Jordan Mallah (Jordan Mallah - Your Life Aligned) has taken more than 15 years of intensive training, teaching expertise and multi-disciplinary learning from cultures around the world to create Your Life Aligned. His method is a philosophy, therapy and ever-evolving goal integrating all the elements of physical, spiritual, nutritional and purposeful living. A writer for Elephant Journal, Huffington Post, and author of a Peruvian community cookbook and numerous articles on healthy living, Mallah is yoga mentor to a devoted fan base of beginners and advanced practitioners alike. He aligned his own life through a journey that began with a career as a management consultant and then he served as a Peace Corps volunteer in Peru. Now a leading yoga therapist based in New York City, Mallah guides students into an exploration of their deepest essence, leaving them poised to celebrate each day from a place of authenticity. Mallah also leads numerous global service and yoga retreats. For more information, visit www.jordanmallah.com.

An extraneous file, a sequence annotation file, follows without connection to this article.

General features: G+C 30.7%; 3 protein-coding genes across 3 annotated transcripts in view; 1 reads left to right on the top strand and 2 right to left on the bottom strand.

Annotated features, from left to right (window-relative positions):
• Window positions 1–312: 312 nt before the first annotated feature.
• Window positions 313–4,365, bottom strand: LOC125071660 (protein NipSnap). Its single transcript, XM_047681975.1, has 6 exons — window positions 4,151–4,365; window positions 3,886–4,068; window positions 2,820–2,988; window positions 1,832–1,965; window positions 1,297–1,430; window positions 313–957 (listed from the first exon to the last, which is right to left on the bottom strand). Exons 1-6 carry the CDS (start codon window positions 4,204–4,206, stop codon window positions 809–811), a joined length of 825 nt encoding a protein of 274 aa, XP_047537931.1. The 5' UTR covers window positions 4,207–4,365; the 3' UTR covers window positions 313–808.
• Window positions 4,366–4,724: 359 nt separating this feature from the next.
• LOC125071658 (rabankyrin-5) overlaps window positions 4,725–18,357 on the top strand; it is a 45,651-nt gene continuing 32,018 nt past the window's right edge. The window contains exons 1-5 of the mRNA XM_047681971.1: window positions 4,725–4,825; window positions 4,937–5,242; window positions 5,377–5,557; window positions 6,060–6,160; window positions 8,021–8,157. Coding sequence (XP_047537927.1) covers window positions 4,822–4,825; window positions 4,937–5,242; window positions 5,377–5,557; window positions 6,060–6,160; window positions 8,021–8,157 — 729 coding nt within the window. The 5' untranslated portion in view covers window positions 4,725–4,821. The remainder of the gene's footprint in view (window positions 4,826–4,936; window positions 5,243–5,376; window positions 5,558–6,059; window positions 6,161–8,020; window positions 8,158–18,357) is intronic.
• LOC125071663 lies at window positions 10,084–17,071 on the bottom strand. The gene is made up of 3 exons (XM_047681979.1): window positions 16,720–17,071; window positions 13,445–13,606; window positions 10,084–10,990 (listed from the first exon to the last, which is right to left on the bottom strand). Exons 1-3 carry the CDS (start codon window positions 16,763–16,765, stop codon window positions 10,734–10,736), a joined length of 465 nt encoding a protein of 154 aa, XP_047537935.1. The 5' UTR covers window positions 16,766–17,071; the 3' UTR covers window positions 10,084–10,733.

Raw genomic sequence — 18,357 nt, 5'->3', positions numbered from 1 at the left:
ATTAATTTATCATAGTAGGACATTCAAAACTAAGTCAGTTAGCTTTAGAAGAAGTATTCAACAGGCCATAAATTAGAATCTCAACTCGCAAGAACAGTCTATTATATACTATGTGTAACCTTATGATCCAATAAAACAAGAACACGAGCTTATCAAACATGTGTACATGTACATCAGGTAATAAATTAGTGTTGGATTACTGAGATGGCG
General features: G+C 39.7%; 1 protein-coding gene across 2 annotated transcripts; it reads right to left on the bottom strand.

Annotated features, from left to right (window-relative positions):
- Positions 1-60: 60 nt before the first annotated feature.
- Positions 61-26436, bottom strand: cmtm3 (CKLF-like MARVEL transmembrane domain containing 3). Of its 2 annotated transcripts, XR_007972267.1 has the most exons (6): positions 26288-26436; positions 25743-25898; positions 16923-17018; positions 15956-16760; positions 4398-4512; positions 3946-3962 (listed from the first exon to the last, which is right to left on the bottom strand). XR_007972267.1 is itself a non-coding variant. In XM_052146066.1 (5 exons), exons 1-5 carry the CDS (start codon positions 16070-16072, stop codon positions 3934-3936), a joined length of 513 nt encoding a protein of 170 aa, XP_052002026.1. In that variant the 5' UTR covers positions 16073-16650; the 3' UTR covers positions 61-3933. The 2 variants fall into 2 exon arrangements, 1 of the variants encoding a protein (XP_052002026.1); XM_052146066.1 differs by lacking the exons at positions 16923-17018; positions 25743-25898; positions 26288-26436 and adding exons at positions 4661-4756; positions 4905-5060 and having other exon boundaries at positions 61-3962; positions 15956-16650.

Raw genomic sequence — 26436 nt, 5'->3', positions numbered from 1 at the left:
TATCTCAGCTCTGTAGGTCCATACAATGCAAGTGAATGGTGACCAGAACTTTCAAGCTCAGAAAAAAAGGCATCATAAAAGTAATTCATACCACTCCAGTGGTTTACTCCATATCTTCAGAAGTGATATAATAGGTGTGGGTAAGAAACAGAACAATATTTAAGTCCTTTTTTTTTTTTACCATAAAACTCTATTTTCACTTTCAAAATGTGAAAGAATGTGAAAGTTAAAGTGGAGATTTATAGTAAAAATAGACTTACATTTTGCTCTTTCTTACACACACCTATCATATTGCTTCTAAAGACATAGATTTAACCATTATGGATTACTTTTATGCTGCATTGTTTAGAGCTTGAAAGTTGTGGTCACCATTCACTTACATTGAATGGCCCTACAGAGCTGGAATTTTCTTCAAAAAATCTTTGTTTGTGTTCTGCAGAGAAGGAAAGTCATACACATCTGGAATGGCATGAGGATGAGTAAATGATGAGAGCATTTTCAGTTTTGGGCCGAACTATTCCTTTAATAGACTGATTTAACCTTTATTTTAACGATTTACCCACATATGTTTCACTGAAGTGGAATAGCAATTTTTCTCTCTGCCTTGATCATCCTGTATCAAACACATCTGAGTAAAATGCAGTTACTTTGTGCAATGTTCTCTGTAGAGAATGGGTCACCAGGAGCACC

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20 Responses to “When the Hurricane Got Personal.”

  1. Manoj Mehta says:

    Jordan, wonderful work! A question for you (and this is something that I am asking myself right now): You had the opportunity to bring him into your apartment before the storm struck but you chose to take him to the ATM shelter. Do you think you had it in you to invite him to your apartment at that stage, knowing the sad condition he was in and the fact that he was unaware of the storm coming? He did say he was ready to die. Or was there fear or even a sense of disgust there? I don't know if I would have had it in me to call the guy in. What if he had died in the storm? The deeper question I guess is- how far are we willing to go in our actions? Is a little enough? Is just enough, enough? Or do we go the whole way? And perhaps put ourselves in danger or a situation of great discomfort………..

    • darcy says:

      YES! This question arose for me as well. The awareness of what we all do and do NOT do- how we extend ourselves and keep ourselves safe. I would include myself in that contemplation but I was curious Jorden- about your thoughts about this…

  2. Heather Snyder says:

    Thank for for writing this Jordan. I hope it inspires many others to dedicate more time to service as well. I'm right there with you.

  3. a. says:

    Hello,
    I'm writing regarding Derek.